Wilco (The Album)
out June 30th
It’s easy to give an album a 75/100. It is. People that love the album are okay with it, because your glass is ¾ full. People that hated the record are okay with it because you haven’t been overtly generous. People get worked up over extremes, and 75 is neither altogether here nor there. It requires little commitment from the author. You give an album a 90, or (conversely) a 20 you’re committed to your decision. You loved it or hated it, and you’re on the hook for that. Still, when I listen to Wilco (The Album) it just feels like a 75. The record is very good, but in aggregate never achieves the greatness of Jeff Tweedy & the boys’ previous work. There are moments (though few and far between) throughout the album where you get anxious for something new, and for that it gets a wishy-wash 75.
The album begins with “Wilco (The Song)” which just feels like Wilco. It opens with a listener friendly hook that runs the course of the song. However, just when you, as a listener, hit the flow, the band jars you with an odd beat, “Wilco, Wilco.” Wilco has never been a band that lets the audience feel altogether at ease, and this is a perfect way to let us know that we’re here on their terms.
The beauty of this album is in the subtleties of the music. Songs like “Solitaire” and “One Wing” showcase these subtle aspects with soft guitar riffs, silky vocals, and drifting organs. Those moments thread their way throughout the album and help the listener enjoy the measures they are in. On “One Wing” (a song revolving about lost love tragedy), the lyrics are great (“One wing, will never ever fly, dear”), but the musicianship is non-secondarily stellar. The song walks the line between ballad and rock so well, that by the 3.16 mark (when the guitars start shredding) you’ve pretty well forgotten where you started and are totally immersed in the music.
“Bull Black Nova” (probably the most experimental song on the album) begins with repetitive piano chords that could easily reside on any of the Wilco catalogue. The ensuing song revolves around those chords, culminating in an instrument explosion. It’s experimental, but it’s definitely painted in shades of Wilco. I don’t particularly like it, and it’s songs like “Bull Black Nova” that turn casual fans away from the band. The rambling chord repetition gets stale and the song meanders about far too long for its own good. The technical jam session at the end is just too complex for the listener, verging on overwhelming. While it’s certainly not uncommon for musicians to wanna play complex music, Wilco overdoes it at times. This is a band full of true musicians, and I honestly think they lose their audience (often just for the moment) by insisting on technical rather than “catchy.” I think it’s a trade off Wilco is willing to make, but it doesn’t always entice a listener to come back for more.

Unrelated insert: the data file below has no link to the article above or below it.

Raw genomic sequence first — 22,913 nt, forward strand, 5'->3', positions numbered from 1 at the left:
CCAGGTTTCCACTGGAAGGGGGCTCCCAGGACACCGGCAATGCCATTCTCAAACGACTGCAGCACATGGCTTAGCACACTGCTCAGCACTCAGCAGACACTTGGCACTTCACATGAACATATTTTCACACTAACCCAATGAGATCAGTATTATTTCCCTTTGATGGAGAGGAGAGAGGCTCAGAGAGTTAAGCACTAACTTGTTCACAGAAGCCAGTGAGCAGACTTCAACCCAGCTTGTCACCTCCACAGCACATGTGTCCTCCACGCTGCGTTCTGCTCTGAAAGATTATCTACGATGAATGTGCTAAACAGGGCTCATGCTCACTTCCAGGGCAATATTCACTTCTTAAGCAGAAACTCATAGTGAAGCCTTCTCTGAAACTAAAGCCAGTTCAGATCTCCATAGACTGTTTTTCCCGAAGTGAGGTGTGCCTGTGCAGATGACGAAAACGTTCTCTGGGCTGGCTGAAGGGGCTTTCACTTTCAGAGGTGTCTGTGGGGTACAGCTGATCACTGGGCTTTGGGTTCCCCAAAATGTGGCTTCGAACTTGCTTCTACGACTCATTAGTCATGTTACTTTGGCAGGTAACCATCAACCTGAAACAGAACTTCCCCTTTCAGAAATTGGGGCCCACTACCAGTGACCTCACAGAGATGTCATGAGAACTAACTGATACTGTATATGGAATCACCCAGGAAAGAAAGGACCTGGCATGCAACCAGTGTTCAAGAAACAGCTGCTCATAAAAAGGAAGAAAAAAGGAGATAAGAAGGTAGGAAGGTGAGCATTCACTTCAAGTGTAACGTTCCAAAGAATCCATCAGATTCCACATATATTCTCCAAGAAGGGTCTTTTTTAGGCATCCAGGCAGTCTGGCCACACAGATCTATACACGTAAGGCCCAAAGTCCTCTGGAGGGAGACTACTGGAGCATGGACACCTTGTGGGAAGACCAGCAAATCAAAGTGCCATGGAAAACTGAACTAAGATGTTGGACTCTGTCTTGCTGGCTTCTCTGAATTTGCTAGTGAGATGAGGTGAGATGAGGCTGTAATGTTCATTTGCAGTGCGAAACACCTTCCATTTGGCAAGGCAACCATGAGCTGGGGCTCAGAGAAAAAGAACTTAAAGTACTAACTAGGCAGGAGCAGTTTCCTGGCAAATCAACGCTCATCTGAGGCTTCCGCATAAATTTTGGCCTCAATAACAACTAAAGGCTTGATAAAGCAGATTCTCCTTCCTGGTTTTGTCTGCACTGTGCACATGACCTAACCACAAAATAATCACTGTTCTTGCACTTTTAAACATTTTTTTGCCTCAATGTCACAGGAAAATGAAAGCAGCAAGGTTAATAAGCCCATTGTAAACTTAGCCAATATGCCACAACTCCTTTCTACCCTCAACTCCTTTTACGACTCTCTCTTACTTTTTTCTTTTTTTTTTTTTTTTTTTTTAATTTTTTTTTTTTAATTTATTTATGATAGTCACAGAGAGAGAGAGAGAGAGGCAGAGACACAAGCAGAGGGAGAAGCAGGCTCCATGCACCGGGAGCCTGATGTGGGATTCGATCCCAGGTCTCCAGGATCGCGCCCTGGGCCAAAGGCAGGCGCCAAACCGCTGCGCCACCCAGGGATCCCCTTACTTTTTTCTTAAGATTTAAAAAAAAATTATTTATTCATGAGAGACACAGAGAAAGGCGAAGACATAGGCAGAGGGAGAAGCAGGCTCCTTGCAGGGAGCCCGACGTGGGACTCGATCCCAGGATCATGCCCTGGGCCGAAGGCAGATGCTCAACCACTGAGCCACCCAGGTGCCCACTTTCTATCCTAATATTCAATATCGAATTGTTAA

In Wilco’s first duet, Feist makes a guest appearance on “You and I.” It’s a simple, acoustic driven ballad that discusses the inability to connect with someone you love. Tweedy and Feist have a uniform simplicity and rawness that really click. Neither overpowers or underwhelms the other, and it leaves me wanting a (never-gonna-happen) full-length album of Wilco/Feist collaborations.
On Wilco (The Album) nothing (but maybe “Bull Black Nova”) really overpowers, and Wilco lets everything seep out in its time. The album blends well and leaves the listener relaxed and feeling like they had an experience with the music. The album, overall, will draw more similarities to Sky Blue Sky, than Yankee Hotel Foxtrot, but it includes enough moments of beauty to be viewed as a necessary progression in Wilco tapestry. It’s a very good album that I’ll listen to again and again… a solid 75.
To enter to win a copy of Wilco’ Wilco (The Album), leave a comment with your thoughts on the tracks you’ve just sampled, or (if you’ve listened to it) the album. Make sure you leave your name/email address in the provided fields! Entries will be accepted until June 28th